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Diabetes Care. 2014 Jun;37(6):1581-9. doi: 10.2337/dc13-2156. Epub 2014 Mar 12.

Clinical characteristics and outcome of 467 patients with a clinically recognized eating disorder identified among 52,215 patients with type 1 diabetes: a multicenter german/austrian study.

Author information

1
Institute of Epidemiology and Medical Biometry, Central Institute for Biomedical Technology, University of Ulm, Ulm, Germany nicole.scheuing@uni-ulm.de.
2
Pediatric Clinic, Olgahospital Stuttgart, Stuttgart, Germany.
3
Department of Pediatrics and Adolescent Medicine, Medical University Vienna, Vienna, Austria.
4
Hospital for Children and Adolescents, Sana Hospital Berlin Lindenhof, Berlin, Germany.
5
Department of Public Health, Heinrich-Heine University Düsseldorf, Düsseldorf, GermanyInstitute for Biometrics and Epidemiology, German Diabetes Center, Leibniz Center at University of Düsseldorf, Düsseldorf, Germany.
6
Diabetes Centre, Christian Association of Youth Villages Berchtesgaden Health-Education-Employment, Berchtesgaden, Germany.
7
Diabetes Centre Mergentheim, Bad Mergentheim, Germany.
8
Institute for Biometrics and Epidemiology, German Diabetes Center, Leibniz Center at University of Düsseldorf, Düsseldorf, Germany.
9
Department of Internal Medicine, Psychosomatic Medicine and Psychotherapy, University Hospital Tübingen, Tübingen, Germany.
10
Institute of Epidemiology and Medical Biometry, Central Institute for Biomedical Technology, University of Ulm, Ulm, Germany.

Abstract

OBJECTIVE:

To compare clinical characteristics and outcome of type 1 diabetes mellitus (T1DM) between patients with and without a clinically recognized eating disorder (ED).

RESEARCH DESIGN AND METHODS:

A total of 52,215 T1DM patients aged 8 to <30 years from the prospective diabetes data acquisition system DPV were analyzed. A total of 467 patients had an additional diagnosis of ED according to DSM-IV criteria (anorexia nervosa [AN], n = 141 [female: 94.3%]; bulimia nervosa [BN], n = 62 [90.3%]; and EDs not otherwise specified, including binge-eating disorder [EDNOS], n = 264 [74.2%]). Groups were compared using multivariable regression. Cox proportional hazard ratios were calculated for the association between ED and retinopathy.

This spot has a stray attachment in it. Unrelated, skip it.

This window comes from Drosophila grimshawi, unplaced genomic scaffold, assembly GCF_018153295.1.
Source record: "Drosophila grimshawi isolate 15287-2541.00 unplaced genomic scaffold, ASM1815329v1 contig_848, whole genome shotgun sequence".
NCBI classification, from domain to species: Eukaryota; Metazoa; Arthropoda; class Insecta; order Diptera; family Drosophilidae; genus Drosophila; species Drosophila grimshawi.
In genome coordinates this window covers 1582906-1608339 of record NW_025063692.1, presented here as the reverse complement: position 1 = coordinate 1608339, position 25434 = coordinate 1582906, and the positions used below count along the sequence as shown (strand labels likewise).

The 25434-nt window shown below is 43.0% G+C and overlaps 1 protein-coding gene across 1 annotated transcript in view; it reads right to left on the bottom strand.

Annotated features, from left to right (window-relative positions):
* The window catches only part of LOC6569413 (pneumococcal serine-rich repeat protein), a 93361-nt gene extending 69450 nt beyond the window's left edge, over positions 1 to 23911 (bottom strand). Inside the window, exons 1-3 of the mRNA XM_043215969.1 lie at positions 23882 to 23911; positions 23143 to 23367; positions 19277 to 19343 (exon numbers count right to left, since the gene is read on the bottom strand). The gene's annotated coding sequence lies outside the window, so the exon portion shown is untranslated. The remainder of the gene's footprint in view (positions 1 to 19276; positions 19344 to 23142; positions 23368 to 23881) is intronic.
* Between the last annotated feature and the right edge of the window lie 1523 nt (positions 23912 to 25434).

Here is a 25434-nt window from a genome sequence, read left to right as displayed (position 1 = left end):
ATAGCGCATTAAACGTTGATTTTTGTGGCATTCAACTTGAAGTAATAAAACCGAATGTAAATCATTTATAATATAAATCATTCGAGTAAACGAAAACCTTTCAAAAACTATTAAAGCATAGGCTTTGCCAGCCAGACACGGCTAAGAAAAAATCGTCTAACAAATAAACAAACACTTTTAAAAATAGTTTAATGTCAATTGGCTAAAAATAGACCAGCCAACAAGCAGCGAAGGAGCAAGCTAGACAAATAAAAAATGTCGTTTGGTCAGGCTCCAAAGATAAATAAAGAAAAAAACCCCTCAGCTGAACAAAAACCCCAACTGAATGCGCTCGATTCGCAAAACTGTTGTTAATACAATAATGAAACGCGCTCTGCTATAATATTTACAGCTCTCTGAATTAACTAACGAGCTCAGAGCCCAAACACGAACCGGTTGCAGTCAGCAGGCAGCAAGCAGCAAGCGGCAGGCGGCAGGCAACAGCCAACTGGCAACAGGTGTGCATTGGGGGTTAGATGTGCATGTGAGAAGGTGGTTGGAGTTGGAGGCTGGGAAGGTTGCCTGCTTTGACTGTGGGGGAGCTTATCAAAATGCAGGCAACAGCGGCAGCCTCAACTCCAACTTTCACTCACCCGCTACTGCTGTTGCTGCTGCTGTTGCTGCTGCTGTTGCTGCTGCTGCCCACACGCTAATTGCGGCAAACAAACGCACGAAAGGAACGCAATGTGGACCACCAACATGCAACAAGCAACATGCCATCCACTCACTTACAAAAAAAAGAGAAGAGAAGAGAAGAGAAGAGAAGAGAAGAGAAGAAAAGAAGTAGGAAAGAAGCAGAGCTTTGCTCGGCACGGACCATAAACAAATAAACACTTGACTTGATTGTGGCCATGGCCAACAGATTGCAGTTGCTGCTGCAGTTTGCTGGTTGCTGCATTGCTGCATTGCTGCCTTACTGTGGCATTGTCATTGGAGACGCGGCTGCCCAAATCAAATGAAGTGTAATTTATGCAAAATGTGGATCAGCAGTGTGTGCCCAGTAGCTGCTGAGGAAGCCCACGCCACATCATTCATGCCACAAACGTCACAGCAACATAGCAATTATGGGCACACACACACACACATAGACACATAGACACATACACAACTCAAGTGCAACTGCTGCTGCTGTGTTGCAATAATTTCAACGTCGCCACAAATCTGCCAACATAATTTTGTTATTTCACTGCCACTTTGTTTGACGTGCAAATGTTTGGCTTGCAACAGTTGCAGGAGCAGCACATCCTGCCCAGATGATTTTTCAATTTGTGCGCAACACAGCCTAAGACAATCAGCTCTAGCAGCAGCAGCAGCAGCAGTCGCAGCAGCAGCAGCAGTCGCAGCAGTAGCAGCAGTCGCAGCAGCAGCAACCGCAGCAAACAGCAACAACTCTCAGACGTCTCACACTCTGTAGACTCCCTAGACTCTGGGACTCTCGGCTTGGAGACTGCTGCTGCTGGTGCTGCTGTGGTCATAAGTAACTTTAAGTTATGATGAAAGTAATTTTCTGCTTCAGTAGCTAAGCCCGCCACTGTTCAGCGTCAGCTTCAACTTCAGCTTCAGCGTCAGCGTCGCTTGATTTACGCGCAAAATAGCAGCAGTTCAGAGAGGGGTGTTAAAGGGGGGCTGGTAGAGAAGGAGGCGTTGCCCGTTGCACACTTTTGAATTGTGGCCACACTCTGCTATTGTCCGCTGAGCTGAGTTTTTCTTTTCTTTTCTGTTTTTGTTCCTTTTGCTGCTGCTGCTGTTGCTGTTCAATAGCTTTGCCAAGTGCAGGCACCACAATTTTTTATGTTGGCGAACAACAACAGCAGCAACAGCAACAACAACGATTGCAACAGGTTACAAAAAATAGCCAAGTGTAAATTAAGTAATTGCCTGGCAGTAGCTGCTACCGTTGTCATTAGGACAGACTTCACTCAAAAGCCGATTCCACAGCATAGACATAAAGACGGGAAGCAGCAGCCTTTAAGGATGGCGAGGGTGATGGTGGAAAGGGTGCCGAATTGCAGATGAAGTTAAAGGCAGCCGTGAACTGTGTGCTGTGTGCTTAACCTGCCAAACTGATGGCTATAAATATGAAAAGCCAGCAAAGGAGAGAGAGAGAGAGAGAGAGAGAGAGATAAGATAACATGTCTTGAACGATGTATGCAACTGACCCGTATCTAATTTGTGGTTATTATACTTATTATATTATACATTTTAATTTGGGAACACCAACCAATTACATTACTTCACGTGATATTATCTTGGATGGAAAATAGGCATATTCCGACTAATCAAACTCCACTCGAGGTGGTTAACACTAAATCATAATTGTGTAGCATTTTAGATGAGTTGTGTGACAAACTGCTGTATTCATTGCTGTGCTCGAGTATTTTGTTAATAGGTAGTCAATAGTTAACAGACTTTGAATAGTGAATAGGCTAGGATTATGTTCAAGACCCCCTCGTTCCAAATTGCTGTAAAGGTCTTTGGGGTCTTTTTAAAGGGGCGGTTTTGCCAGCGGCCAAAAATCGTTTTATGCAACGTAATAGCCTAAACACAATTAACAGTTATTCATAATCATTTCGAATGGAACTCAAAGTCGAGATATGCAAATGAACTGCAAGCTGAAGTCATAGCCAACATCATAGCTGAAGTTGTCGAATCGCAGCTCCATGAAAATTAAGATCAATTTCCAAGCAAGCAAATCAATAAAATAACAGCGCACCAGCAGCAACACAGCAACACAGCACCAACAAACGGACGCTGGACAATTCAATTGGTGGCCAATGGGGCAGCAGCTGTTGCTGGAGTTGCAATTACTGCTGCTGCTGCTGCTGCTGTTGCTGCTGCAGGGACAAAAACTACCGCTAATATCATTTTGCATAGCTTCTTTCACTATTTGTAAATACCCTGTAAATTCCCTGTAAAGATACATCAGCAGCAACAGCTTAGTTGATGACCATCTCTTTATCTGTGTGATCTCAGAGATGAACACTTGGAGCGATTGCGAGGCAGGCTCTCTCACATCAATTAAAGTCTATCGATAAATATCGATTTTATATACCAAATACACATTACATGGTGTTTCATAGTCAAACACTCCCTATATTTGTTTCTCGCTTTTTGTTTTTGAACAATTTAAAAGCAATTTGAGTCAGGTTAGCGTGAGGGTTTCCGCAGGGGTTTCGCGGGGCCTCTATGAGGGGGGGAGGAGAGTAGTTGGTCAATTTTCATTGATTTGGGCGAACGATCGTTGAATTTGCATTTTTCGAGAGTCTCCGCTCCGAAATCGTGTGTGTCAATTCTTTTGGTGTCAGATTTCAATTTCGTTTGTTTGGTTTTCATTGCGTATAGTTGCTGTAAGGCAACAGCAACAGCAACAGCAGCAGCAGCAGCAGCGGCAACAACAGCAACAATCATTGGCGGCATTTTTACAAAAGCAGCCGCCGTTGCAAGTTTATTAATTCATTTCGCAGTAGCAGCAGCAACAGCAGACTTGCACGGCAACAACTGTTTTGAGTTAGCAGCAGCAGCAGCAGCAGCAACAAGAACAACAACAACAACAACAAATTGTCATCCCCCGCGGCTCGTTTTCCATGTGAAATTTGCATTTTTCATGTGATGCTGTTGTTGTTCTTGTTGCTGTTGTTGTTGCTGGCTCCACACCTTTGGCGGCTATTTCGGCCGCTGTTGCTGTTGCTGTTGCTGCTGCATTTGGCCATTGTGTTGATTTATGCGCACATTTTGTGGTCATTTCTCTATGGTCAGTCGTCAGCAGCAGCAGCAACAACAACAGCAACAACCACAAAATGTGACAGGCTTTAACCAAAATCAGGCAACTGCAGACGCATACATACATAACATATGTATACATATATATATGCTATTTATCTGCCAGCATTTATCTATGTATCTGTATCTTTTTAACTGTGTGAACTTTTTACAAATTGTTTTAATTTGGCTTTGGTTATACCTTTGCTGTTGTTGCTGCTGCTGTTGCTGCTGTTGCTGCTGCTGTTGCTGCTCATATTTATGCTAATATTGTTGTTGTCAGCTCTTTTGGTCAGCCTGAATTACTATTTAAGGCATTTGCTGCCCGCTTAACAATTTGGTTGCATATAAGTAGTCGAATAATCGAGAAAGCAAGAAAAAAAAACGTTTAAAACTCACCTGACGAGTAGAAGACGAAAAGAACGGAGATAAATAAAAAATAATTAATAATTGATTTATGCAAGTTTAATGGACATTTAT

RESULTS:

After adjustment for age, sex, and duration of diabetes, patients with ED revealed higher HbA1c (no ED vs. AN, BN, or EDNOS, respectively: 8.29 ± 0.01% [67.1 ± 0.1 mmol/mol] vs. 8.61 ± 0.15% [70.6 ± 1.6 mmol/mol], 9.11 ± 0.23% [76.1 ± 2.5 mmol/mol], or 9.00 ± 0.11% [74.9 ± 1.2 mmol/mol]) and a higher rate of pathological insulin injection sites (48.4 vs. 64.3, 64.1, or 62.1%). Furthermore, ketoacidosis (5.7 ± 0.1 vs. 12.1 ± 2.1, 18.0 ± 4.1, or 12.9 ± 1.6 events per 100 person-years) and hospitalization (54.9 ± 0.3 vs. 89.3 ± 6.0, 132.0 ± 12.7, or 91.0 ± 4.4 per 100 person-years) were more common, and duration of hospital stay was longer (4.81 ± 0.01 vs. 11.31 ± 0.21, 18.05 ± 0.48, or 8.44 ± 0.13 days per year). All P values were <0.05. Patients with BN and EDNOS had a 2.5-fold (95% CI 1.3-4.8) and a 1.4-fold (0.8-2.3) higher risk for retinopathy, whereas AN patients had no increased risk (0.9 [95% CI 0.4-2.3]).

CONCLUSIONS:

Diabetes health care professionals should be aware of comorbid EDs in pediatric/young-adult T1DM patients. An ED diagnosis is associated with worse metabolic control and higher rates of diabetes complications.

PMID:
24623022
DOI:
10.2337/dc13-2156
[Indexed for MEDLINE]
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